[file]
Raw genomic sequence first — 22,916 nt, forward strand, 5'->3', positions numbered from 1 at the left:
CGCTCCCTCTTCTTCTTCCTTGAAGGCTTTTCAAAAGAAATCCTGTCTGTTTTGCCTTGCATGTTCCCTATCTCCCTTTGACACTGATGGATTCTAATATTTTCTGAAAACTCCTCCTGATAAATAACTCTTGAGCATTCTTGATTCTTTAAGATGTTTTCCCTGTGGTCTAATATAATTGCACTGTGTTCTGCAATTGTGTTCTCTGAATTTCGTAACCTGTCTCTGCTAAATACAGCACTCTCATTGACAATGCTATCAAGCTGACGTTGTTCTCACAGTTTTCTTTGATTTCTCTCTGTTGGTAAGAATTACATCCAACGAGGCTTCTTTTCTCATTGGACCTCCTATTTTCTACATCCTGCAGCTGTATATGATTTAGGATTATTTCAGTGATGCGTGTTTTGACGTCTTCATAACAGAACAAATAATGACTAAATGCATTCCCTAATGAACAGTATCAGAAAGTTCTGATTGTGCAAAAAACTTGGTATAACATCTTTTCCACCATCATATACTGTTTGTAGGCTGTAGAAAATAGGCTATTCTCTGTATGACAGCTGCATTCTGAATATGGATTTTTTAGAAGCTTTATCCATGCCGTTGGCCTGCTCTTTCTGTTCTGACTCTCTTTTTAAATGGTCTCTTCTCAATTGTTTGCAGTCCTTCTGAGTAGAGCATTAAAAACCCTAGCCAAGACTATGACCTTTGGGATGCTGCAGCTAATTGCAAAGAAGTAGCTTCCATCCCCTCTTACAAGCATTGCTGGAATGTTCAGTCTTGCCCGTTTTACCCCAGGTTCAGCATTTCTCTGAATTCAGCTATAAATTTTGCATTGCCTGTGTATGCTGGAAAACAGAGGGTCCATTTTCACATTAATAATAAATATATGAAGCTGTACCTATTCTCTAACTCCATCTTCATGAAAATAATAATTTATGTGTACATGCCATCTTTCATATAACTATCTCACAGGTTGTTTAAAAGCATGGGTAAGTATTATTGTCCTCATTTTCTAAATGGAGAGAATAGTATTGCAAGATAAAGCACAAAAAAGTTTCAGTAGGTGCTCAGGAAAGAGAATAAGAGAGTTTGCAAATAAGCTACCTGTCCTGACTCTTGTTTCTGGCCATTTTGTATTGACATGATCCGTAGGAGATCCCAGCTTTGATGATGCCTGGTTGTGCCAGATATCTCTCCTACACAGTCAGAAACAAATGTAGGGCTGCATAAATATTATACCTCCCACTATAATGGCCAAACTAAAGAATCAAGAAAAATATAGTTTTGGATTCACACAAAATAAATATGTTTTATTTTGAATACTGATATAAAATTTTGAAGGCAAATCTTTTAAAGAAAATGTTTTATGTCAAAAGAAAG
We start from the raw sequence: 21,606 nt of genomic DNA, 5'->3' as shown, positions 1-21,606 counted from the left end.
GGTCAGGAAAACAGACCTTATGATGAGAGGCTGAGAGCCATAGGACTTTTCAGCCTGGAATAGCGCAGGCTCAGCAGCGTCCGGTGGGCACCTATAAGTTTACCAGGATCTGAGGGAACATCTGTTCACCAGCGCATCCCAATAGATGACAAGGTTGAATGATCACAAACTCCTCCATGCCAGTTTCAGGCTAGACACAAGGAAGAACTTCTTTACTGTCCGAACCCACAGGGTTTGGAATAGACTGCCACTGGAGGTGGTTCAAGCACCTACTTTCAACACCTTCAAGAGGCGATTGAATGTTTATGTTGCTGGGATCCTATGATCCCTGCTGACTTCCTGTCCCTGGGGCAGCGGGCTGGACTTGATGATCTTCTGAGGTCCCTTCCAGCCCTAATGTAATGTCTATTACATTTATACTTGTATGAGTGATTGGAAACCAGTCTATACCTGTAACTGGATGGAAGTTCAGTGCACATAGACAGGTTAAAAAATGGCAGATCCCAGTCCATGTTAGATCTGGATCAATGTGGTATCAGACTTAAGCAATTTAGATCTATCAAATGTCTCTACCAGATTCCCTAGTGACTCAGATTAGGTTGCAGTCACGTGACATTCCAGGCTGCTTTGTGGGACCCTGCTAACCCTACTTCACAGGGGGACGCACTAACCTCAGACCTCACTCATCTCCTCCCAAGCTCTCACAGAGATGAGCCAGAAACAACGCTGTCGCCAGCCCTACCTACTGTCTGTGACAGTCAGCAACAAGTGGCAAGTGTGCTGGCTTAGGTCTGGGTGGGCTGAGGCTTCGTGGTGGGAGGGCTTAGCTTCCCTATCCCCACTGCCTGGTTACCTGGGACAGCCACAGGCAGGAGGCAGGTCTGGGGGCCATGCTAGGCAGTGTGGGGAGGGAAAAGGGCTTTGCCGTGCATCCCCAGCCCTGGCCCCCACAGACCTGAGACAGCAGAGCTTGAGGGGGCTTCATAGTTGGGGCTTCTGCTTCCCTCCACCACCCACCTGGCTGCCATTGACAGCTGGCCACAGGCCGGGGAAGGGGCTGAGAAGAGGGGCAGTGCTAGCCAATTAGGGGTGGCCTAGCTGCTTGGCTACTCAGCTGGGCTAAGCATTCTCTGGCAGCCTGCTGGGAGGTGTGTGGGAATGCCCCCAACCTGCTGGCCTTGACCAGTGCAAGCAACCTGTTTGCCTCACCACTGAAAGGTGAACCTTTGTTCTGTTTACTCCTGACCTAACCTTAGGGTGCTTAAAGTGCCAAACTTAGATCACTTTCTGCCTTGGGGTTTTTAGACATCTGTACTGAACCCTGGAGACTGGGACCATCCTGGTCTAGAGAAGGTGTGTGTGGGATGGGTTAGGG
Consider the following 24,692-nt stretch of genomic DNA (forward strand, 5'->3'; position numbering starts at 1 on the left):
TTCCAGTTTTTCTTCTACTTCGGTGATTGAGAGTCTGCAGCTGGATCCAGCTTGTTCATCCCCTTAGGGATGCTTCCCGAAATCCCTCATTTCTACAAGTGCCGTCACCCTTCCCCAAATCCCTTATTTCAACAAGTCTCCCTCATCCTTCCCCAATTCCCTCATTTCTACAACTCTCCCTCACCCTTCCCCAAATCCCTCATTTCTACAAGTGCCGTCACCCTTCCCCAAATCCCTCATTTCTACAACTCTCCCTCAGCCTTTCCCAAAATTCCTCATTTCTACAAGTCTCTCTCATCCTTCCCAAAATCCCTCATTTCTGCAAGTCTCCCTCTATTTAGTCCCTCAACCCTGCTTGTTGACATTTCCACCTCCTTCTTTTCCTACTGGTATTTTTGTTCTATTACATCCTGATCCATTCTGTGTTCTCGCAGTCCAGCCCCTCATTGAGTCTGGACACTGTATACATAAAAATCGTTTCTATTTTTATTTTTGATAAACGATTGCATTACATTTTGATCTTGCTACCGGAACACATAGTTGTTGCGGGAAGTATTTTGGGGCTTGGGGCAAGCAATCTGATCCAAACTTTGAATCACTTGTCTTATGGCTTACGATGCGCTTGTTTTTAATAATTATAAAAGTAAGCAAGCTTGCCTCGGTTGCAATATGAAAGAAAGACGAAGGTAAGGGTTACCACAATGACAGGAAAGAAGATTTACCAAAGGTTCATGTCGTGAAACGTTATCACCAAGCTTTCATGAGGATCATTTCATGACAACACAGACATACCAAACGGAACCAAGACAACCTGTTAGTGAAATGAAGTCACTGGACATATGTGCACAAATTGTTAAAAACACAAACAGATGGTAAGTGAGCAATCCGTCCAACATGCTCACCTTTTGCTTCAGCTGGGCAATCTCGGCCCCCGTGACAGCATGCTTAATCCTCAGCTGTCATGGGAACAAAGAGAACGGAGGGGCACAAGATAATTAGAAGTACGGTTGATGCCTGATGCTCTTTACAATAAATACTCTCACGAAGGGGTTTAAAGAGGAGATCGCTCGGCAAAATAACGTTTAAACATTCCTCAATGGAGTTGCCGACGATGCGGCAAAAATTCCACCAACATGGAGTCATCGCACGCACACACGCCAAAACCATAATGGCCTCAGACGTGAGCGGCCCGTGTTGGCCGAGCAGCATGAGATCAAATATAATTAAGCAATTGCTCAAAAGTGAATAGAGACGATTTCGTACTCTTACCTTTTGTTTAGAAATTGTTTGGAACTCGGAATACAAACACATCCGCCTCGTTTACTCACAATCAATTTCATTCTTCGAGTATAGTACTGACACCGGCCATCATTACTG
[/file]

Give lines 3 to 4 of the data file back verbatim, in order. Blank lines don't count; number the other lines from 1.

We start from the raw sequence: 21,606 nt of genomic DNA, 5'->3' as shown, positions 1-21,606 counted from the left end.
GGTCAGGAAAACAGACCTTATGATGAGAGGCTGAGAGCCATAGGACTTTTCAGCCTGGAATAGCGCAGGCTCAGCAGCGTCCGGTGGGCACCTATAAGTTTACCAGGATCTGAGGGAACATCTGTTCACCAGCGCATCCCAATAGATGACAAGGTTGAATGATCACAAACTCCTCCATGCCAGTTTCAGGCTAGACACAAGGAAGAACTTCTTTACTGTCCGAACCCACAGGGTTTGGAATAGACTGCCACTGGAGGTGGTTCAAGCACCTACTTTCAACACCTTCAAGAGGCGATTGAATGTTTATGTTGCTGGGATCCTATGATCCCTGCTGACTTCCTGTCCCTGGGGCAGCGGGCTGGACTTGATGATCTTCTGAGGTCCCTTCCAGCCCTAATGTAATGTCTATTACATTTATACTTGTATGAGTGATTGGAAACCAGTCTATACCTGTAACTGGATGGAAGTTCAGTGCACATAGACAGGTTAAAAAATGGCAGATCCCAGTCCATGTTAGATCTGGATCAATGTGGTATCAGACTTAAGCAATTTAGATCTATCAAATGTCTCTACCAGATTCCCTAGTGACTCAGATTAGGTTGCAGTCACGTGACATTCCAGGCTGCTTTGTGGGACCCTGCTAACCCTACTTCACAGGGGGACGCACTAACCTCAGACCTCACTCATCTCCTCCCAAGCTCTCACAGAGATGAGCCAGAAACAACGCTGTCGCCAGCCCTACCTACTGTCTGTGACAGTCAGCAACAAGTGGCAAGTGTGCTGGCTTAGGTCTGGGTGGGCTGAGGCTTCGTGGTGGGAGGGCTTAGCTTCCCTATCCCCACTGCCTGGTTACCTGGGACAGCCACAGGCAGGAGGCAGGTCTGGGGGCCATGCTAGGCAGTGTGGGGAGGGAAAAGGGCTTTGCCGTGCATCCCCAGCCCTGGCCCCCACAGACCTGAGACAGCAGAGCTTGAGGGGGCTTCATAGTTGGGGCTTCTGCTTCCCTCCACCACCCACCTGGCTGCCATTGACAGCTGGCCACAGGCCGGGGAAGGGGCTGAGAAGAGGGGCAGTGCTAGCCAATTAGGGGTGGCCTAGCTGCTTGGCTACTCAGCTGGGCTAAGCATTCTCTGGCAGCCTGCTGGGAGGTGTGTGGGAATGCCCCCAACCTGCTGGCCTTGACCAGTGCAAGCAACCTGTTTGCCTCACCACTGAAAGGTGAACCTTTGTTCTGTTTACTCCTGACCTAACCTTAGGGTGCTTAAAGTGCCAAACTTAGATCACTTTCTGCCTTGGGGTTTTTAGACATCTGTACTGAACCCTGGAGACTGGGACCATCCTGGTCTAGAGAAGGTGTGTGTGGGATGGGTTAGGG